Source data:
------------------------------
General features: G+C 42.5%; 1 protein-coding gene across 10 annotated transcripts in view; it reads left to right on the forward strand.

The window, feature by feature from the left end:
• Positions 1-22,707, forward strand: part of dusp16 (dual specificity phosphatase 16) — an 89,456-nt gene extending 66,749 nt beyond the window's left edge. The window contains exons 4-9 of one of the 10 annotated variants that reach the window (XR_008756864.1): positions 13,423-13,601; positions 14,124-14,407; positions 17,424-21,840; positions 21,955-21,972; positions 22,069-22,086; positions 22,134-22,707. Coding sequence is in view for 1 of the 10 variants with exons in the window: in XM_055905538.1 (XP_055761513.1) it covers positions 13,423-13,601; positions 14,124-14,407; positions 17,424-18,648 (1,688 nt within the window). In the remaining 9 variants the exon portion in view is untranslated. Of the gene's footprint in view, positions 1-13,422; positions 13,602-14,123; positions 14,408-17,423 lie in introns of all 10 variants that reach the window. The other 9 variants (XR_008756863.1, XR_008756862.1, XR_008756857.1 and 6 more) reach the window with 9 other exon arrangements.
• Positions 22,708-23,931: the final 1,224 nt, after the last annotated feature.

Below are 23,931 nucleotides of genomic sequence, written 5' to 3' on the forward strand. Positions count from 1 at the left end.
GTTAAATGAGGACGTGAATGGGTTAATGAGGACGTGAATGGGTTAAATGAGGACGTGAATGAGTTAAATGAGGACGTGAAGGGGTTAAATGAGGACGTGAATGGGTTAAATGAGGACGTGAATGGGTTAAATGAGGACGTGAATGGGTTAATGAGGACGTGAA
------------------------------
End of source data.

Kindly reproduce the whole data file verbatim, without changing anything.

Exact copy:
General features: G+C 42.5%; 1 protein-coding gene across 10 annotated transcripts in view; it reads left to right on the forward strand.

The window, feature by feature from the left end:
• Positions 1-22,707, forward strand: part of dusp16 (dual specificity phosphatase 16) — an 89,456-nt gene extending 66,749 nt beyond the window's left edge. The window contains exons 4-9 of one of the 10 annotated variants that reach the window (XR_008756864.1): positions 13,423-13,601; positions 14,124-14,407; positions 17,424-21,840; positions 21,955-21,972; positions 22,069-22,086; positions 22,134-22,707. Coding sequence is in view for 1 of the 10 variants with exons in the window: in XM_055905538.1 (XP_055761513.1) it covers positions 13,423-13,601; positions 14,124-14,407; positions 17,424-18,648 (1,688 nt within the window). In the remaining 9 variants the exon portion in view is untranslated. Of the gene's footprint in view, positions 1-13,422; positions 13,602-14,123; positions 14,408-17,423 lie in introns of all 10 variants that reach the window. The other 9 variants (XR_008756863.1, XR_008756862.1, XR_008756857.1 and 6 more) reach the window with 9 other exon arrangements.
• Positions 22,708-23,931: the final 1,224 nt, after the last annotated feature.

Below are 23,931 nucleotides of genomic sequence, written 5' to 3' on the forward strand. Positions count from 1 at the left end.
GTTAAATGAGGACGTGAATGGGTTAATGAGGACGTGAATGGGTTAAATGAGGACGTGAATGAGTTAAATGAGGACGTGAAGGGGTTAAATGAGGACGTGAATGGGTTAAATGAGGACGTGAATGGGTTAAATGAGGACGTGAATGGGTTAATGAGGACGTGAA